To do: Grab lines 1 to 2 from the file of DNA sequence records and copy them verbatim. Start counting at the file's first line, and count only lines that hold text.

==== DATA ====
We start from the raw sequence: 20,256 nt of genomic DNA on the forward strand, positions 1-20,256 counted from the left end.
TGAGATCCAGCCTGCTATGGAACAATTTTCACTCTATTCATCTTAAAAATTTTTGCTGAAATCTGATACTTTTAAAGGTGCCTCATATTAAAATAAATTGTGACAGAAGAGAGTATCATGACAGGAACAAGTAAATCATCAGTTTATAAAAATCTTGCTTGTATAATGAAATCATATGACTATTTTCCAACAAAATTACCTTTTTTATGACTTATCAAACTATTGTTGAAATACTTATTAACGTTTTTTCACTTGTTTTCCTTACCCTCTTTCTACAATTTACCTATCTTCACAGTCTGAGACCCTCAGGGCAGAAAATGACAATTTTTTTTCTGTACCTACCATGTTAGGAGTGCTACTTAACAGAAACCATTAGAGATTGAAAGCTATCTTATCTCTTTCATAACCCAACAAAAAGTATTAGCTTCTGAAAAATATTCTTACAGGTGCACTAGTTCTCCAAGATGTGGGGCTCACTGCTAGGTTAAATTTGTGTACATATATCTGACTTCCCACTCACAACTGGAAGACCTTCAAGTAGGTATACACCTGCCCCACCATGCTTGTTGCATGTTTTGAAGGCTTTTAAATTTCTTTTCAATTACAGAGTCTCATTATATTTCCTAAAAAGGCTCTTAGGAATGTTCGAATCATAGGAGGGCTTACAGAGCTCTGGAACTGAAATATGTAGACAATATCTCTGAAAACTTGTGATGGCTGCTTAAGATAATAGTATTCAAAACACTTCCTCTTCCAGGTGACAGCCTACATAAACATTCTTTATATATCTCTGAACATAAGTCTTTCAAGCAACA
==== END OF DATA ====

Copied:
We start from the raw sequence: 20,256 nt of genomic DNA on the forward strand, positions 1-20,256 counted from the left end.
TGAGATCCAGCCTGCTATGGAACAATTTTCACTCTATTCATCTTAAAAATTTTTGCTGAAATCTGATACTTTTAAAGGTGCCTCATATTAAAATAAATTGTGACAGAAGAGAGTATCATGACAGGAACAAGTAAATCATCAGTTTATAAAAATCTTGCTTGTATAATGAAATCATATGACTATTTTCCAACAAAATTACCTTTTTTATGACTTATCAAACTATTGTTGAAATACTTATTAACGTTTTTTCACTTGTTTTCCTTACCCTCTTTCTACAATTTACCTATCTTCACAGTCTGAGACCCTCAGGGCAGAAAATGACAATTTTTTTTCTGTACCTACCATGTTAGGAGTGCTACTTAACAGAAACCATTAGAGATTGAAAGCTATCTTATCTCTTTCATAACCCAACAAAAAGTATTAGCTTCTGAAAAATATTCTTACAGGTGCACTAGTTCTCCAAGATGTGGGGCTCACTGCTAGGTTAAATTTGTGTACATATATCTGACTTCCCACTCACAACTGGAAGACCTTCAAGTAGGTATACACCTGCCCCACCATGCTTGTTGCATGTTTTGAAGGCTTTTAAATTTCTTTTCAATTACAGAGTCTCATTATATTTCCTAAAAAGGCTCTTAGGAATGTTCGAATCATAGGAGGGCTTACAGAGCTCTGGAACTGAAATATGTAGACAATATCTCTGAAAACTTGTGATGGCTGCTTAAGATAATAGTATTCAAAACACTTCCTCTTCCAGGTGACAGCCTACATAAACATTCTTTATATATCTCTGAACATAAGTCTTTCAAGCAACA